Chef Dez.

Chef Dez.

On Cooking: Italian pasta with risqué history

Meat lovers cannot ever imagine that a vegetarian pasta dish could be satisfying enough to fulfill a pasta craving without a meat-sauce present.

Although my ancestral background is of French and German descent, Italian cuisine is one aspect of the culinary world that I absolutely adore.

The essence of Italian ingredients, such as garlic, olive oil, tomatoes, and olives send my taste buds into euphoria time and time again.

The dish, however, need not be complicated to achieve this. There are many Italian meals that are not only delicious, but also incredibly simple.

This recipe is a prime example.

Meat lovers cannot ever imagine that a vegetarian pasta dish could be satisfying enough to fulfill a pasta craving without a meat-sauce present, but this one will have them asking for more. It has a large enough network of flavours to offer character and complex taste to keep even the most carnivorous eater satisfied, and it couldn’t be simpler.

Linguine puttanesca (pronounced ling-gweenee poo-tan-ness-ka) is a classic dish from old world Italy with an anecdote of risqué origination. Rumor indicates that Italian ‘working women’ created this dish as a quick meal to prepare between visits with clients.

Whether this tale bares truth or not, the sauce for this pasta dish can be prepared in the same amount of time it takes to boil the water and cook the linguine noodles – making it the perfect solution for busy lives.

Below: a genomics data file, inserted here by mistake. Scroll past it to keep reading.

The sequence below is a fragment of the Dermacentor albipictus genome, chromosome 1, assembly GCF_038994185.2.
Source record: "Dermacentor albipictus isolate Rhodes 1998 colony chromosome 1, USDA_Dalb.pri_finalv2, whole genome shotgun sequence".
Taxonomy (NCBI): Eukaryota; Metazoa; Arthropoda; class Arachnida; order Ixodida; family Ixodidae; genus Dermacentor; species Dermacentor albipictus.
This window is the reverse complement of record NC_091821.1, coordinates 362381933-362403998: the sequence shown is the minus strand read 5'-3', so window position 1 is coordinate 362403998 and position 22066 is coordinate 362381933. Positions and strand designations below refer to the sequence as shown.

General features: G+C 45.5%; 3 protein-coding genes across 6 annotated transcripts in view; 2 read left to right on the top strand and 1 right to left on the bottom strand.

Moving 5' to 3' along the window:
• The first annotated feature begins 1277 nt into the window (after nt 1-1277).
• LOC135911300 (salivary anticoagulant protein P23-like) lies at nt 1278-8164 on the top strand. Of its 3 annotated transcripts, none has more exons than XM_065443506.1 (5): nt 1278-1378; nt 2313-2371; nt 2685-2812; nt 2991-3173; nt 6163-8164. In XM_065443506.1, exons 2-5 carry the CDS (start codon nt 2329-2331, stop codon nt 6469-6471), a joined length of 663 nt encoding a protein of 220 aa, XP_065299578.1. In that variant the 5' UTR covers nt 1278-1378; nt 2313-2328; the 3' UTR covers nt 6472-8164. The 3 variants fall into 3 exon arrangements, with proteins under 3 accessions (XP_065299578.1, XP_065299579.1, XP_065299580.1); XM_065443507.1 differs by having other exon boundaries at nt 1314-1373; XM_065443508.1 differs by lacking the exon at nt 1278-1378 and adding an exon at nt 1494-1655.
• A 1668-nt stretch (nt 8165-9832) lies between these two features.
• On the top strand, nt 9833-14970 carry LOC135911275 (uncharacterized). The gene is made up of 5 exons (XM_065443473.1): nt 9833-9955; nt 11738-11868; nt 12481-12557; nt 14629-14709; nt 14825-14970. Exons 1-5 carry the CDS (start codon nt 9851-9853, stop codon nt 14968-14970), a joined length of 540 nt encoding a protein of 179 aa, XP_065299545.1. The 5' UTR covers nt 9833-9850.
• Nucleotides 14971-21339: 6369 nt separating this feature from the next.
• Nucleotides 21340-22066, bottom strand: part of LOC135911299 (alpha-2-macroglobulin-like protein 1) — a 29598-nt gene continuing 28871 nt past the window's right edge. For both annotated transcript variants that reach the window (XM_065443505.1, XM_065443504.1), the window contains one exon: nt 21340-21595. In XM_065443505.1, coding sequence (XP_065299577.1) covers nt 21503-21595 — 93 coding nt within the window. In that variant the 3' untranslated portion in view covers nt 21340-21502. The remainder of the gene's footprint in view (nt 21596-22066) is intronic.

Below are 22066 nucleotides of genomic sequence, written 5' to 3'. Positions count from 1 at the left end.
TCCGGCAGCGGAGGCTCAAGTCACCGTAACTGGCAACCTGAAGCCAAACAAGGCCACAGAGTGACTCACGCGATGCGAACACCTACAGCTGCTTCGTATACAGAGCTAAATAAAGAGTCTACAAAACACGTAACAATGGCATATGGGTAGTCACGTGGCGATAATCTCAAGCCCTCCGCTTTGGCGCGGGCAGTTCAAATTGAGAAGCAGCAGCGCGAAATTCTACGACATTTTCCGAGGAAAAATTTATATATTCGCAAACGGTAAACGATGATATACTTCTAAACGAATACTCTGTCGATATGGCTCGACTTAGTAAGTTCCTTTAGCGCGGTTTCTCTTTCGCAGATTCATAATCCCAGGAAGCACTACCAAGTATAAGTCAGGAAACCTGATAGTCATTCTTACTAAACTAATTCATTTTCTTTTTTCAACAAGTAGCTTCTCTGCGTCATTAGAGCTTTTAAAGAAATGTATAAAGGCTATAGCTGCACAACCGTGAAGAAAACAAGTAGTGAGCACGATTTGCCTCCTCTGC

Basically, the olive oil is infused with garlic, chilies, and anchovies before the tomatoes and optional wine are added.

Once the tomatoes have cooked down, the capers, olives, and parsley are added at the end of the cooking process. Toss it with the cooked linguine, season with salt and pepper, and serve.

Although the name of this dish is derived from the Italian slang word “puttana” for “prostitute”, this is a great pasta dish that I am sure everyone will enjoy.

Discretion, however, in relaying the rumored history of this dish to certain family members, would be expected.

Linguine puttanesca (makes approximately four portions):

• 2 – 3 tbsp olive oil;

• 1 tsp dried crushed chilies;

• 2 cloves garlic, minced;

• 2 tsp anchovy paste, or 2 anchovy filets (from a can);

• 1 – 796ml can of diced tomatoes, drained;

• 1/2 cup pitted and halved kalamata olives, firmly packed;

• 2 tbsp capers, drained;

• 3/4 cup chopped fresh parsley, loosely packed;

• 300 g dry linguine, cooked to your desired doneness;

• salt and fresh cracked pepper to season.

1. Add the oil, chilies, garlic and anchovy to a large pan and heat over medium-low heat to infuse the flavours – approximately 3-5 minutes. Be careful not to burn the garlic.

2. Add the drained tomatoes and increase the heat to medium-high. Boil until reduced – approximately 4-5 minutes. Stirring occasionally.

3. Remove from the heat. Toss in the olives, capers, parsley and hot cooked pasta.

4. Season to taste with salt and pepper and serve immediately.

Chef Dez is a chef, writer, and host. Visit him at